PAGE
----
First, I need to explain one more step - where does the transfer over the control of nuclear weapons take place? The weapons deployed in Europe are guarded by US soldiers and only the US soldiers can activate them by entering a specific code into the Permissive Action Link, PAL, which is a major safety feature in nuclear weapons that is intended to prohibit unauthorized use. If an incorrect code is entered on several tries the weapon renders useless. No ally is in the possession of these codes. Thus the weapons are completely under US command and control up to the point when the US President decides that these weapons can be used and thus the correct codes haven been entered, i.e. the safety switches have been turned the other way around and the weapons are loaded onto aircraft. There’s no major problem with the NPT in this area. The only point where the problem arises is the moment in which a weapon is actually transferred to the non-nuclear weapons state – that is, when the aircraft is going to take off. Beforehand, and before the decision by the U.S. President is taken, etc., there is no clear contradiction to the NPT. >But in that moment, there would be one.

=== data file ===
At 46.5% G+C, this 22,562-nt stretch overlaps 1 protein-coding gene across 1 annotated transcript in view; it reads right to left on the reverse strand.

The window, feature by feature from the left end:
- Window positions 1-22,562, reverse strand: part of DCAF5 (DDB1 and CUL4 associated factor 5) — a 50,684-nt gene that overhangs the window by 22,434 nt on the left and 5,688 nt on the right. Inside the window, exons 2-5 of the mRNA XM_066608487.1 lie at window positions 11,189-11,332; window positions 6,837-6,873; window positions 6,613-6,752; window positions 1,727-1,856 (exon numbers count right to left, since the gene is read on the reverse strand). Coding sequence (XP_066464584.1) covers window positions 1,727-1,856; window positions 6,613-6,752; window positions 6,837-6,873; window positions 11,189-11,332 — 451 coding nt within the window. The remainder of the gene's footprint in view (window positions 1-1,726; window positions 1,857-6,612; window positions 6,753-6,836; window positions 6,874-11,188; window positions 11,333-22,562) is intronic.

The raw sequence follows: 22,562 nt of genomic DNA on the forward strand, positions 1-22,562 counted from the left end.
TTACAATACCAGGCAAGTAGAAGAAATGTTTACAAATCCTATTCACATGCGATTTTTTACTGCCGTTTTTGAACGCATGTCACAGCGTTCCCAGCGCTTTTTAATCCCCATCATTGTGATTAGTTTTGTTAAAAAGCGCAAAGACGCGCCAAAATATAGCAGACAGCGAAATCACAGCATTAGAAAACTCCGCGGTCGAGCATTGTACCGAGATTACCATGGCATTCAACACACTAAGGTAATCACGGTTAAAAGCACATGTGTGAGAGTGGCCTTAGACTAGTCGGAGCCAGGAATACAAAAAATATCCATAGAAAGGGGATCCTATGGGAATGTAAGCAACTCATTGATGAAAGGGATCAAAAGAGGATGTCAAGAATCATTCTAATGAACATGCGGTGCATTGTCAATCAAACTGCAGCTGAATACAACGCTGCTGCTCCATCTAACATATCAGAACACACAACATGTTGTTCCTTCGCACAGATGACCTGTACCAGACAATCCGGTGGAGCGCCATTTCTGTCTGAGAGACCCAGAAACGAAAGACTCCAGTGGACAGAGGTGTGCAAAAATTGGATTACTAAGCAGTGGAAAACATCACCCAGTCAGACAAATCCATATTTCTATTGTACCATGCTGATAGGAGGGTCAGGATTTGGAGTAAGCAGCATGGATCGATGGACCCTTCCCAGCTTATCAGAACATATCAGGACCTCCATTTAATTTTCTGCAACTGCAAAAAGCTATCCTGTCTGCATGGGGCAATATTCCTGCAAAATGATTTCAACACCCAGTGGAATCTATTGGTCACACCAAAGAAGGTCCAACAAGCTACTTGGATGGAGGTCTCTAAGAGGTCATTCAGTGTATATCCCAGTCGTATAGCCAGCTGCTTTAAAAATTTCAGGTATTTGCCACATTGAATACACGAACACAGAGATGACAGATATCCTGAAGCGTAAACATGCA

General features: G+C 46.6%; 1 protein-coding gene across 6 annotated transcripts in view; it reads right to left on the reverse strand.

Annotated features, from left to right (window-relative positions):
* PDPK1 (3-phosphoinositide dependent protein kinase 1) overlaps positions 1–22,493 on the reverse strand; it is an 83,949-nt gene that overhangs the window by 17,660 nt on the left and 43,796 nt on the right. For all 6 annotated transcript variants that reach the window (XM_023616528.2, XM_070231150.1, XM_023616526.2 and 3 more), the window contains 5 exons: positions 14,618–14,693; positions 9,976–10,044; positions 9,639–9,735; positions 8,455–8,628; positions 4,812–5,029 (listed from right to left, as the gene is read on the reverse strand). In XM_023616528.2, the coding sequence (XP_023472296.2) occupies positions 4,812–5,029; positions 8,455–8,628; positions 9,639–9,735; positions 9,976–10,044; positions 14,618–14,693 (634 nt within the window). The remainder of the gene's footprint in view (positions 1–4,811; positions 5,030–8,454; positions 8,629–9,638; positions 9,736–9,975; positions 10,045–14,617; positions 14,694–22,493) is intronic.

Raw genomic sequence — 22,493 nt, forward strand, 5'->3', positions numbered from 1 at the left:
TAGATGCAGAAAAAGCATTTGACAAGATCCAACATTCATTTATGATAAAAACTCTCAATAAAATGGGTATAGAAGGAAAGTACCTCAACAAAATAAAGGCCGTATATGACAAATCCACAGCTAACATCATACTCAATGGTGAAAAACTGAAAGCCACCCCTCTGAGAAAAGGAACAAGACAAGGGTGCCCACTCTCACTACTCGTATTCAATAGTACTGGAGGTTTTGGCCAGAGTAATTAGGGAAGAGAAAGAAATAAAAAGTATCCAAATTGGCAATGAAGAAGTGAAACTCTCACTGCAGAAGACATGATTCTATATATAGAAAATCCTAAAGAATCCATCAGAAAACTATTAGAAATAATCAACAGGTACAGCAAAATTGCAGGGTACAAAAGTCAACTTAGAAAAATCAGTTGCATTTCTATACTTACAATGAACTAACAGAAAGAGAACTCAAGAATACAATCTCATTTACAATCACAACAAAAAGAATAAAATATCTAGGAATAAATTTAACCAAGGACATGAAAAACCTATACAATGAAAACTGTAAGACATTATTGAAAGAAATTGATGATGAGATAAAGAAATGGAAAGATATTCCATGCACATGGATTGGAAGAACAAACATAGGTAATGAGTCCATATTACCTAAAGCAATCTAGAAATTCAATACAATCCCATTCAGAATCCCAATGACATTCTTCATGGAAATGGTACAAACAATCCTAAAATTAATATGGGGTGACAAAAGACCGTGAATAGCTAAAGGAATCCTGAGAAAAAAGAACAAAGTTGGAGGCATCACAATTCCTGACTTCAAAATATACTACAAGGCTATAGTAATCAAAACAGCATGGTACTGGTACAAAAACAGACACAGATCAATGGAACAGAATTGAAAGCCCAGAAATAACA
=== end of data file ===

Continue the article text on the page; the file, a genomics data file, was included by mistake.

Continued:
So the question of whether the treaty applies in times of war or not is a very, very crucial one. At the time of negotiating the treaty, the United States and its NATO allies decided not to make these unilateral interpretations available to the other signatories in the normal manner. The normal manner would have been to publish these interpretations as a legal reservation jointly with the signature of the treaty and deposit them with the depository countries. Instead, they were published several days later as materials for the US Senate. The then-leading US diplomat Adrian Fisher argued in the Senate hearing that the US now assume that these documents are known to everybody, to all signatories of the treaty. Vice versa this implies that most of the signatories of July 1, 1968 were unaware of the interpretations contained in the Rusk letter, when they signed the treaty. In addition one has to assume, that surely not all of them were present at this US hearing. Thus many, if not most signatories may have gained knowledge about the unilateral interpretation contained in the Rusk letter until after the hearings were printed, quite a while later. However from the US and NATO point of view this procedure assured that no early questions about NATO nuclear sharing could be raised, simply because other countries didn’t really and fully understand what NATO nuclear sharing meant in detail.